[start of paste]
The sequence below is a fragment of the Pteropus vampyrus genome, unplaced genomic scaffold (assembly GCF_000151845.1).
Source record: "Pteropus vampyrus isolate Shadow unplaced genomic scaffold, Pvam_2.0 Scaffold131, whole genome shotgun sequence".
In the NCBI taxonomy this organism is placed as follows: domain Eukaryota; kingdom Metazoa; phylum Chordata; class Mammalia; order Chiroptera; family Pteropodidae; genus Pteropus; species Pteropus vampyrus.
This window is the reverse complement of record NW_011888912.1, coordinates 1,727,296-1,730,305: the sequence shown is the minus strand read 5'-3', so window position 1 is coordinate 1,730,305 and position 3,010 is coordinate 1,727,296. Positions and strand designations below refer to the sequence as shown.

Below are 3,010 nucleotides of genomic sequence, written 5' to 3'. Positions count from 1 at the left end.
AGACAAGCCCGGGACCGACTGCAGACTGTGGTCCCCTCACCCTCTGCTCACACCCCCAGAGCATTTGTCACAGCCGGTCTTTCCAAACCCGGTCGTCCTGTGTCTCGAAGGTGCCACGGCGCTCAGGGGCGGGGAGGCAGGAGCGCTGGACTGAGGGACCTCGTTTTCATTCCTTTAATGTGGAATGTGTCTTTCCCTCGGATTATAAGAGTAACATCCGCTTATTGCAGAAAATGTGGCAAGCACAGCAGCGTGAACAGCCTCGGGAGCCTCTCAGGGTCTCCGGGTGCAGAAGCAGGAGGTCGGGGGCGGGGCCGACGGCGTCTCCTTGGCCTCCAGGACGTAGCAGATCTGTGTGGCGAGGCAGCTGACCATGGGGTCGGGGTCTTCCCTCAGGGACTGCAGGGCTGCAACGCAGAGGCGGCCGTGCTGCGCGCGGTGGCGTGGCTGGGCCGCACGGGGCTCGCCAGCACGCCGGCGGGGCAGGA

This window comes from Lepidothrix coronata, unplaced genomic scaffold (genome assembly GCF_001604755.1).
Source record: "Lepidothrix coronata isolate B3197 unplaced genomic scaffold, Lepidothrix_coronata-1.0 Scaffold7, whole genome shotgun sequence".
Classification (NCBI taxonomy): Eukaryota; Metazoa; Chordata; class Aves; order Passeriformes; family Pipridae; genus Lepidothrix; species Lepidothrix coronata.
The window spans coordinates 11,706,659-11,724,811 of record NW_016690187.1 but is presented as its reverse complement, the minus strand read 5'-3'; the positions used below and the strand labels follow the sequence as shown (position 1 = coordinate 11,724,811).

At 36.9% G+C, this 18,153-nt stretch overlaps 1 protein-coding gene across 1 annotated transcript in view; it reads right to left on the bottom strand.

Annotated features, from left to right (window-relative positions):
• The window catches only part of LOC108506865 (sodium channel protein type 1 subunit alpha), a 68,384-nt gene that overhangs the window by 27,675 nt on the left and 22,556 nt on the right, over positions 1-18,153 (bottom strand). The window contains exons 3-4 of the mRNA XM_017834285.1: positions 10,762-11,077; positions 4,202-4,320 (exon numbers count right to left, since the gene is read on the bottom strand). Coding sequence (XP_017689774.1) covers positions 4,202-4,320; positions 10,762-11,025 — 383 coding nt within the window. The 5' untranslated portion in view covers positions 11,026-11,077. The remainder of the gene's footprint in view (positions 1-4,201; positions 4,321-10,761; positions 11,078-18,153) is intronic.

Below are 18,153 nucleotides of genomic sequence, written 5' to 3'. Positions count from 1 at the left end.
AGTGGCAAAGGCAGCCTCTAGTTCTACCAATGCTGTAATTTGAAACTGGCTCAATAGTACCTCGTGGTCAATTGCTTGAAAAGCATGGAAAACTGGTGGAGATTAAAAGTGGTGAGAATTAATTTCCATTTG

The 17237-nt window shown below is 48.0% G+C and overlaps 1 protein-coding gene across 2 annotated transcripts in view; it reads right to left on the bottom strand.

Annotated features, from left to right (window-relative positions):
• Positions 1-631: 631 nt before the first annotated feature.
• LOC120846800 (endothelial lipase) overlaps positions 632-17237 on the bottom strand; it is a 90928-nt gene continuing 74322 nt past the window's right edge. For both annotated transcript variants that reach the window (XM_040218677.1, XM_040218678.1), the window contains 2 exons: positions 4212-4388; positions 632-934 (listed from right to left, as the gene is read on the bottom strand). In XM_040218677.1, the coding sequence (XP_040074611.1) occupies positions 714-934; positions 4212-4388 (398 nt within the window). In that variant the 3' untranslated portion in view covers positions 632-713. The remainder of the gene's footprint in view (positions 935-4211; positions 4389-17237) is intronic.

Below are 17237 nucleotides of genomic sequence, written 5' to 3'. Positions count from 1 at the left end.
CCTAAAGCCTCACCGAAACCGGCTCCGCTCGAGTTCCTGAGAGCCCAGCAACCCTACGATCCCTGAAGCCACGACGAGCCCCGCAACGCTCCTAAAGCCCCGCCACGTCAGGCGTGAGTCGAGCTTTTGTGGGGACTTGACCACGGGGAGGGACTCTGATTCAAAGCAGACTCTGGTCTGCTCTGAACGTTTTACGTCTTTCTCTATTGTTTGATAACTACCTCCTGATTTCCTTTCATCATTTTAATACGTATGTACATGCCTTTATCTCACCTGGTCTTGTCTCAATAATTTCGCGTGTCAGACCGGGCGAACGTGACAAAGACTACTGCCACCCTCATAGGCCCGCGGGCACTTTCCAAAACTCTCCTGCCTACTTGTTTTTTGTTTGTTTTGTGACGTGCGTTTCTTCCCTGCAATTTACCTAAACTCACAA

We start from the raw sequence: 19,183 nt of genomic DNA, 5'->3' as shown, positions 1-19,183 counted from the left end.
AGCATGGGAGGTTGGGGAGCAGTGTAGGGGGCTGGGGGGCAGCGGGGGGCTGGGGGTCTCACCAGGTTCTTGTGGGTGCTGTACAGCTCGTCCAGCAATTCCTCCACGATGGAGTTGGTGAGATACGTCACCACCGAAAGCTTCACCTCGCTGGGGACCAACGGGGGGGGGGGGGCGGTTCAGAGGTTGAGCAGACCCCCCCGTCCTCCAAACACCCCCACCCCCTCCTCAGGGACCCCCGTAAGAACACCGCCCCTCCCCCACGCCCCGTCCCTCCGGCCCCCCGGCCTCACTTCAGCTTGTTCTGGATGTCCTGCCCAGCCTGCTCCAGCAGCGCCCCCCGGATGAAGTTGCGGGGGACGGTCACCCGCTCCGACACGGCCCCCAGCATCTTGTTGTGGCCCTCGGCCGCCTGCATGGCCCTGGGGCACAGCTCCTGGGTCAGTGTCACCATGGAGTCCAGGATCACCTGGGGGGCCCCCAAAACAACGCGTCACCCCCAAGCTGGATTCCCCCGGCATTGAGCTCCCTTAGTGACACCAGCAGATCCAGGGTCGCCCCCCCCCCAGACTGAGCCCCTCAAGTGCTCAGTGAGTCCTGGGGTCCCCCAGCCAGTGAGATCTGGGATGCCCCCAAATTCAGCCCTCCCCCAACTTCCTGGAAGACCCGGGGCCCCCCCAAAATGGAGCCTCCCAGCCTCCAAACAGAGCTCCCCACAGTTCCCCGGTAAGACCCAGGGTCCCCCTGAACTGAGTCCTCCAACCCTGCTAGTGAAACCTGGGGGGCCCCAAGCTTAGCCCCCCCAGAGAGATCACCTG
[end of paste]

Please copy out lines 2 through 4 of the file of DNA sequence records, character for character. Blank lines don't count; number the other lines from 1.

Source record: "Pteropus vampyrus isolate Shadow unplaced genomic scaffold, Pvam_2.0 Scaffold131, whole genome shotgun sequence".
In the NCBI taxonomy this organism is placed as follows: domain Eukaryota; kingdom Metazoa; phylum Chordata; class Mammalia; order Chiroptera; family Pteropodidae; genus Pteropus; species Pteropus vampyrus.
This window is the reverse complement of record NW_011888912.1, coordinates 1,727,296-1,730,305: the sequence shown is the minus strand read 5'-3', so window position 1 is coordinate 1,730,305 and position 3,010 is coordinate 1,727,296. Positions and strand designations below refer to the sequence as shown.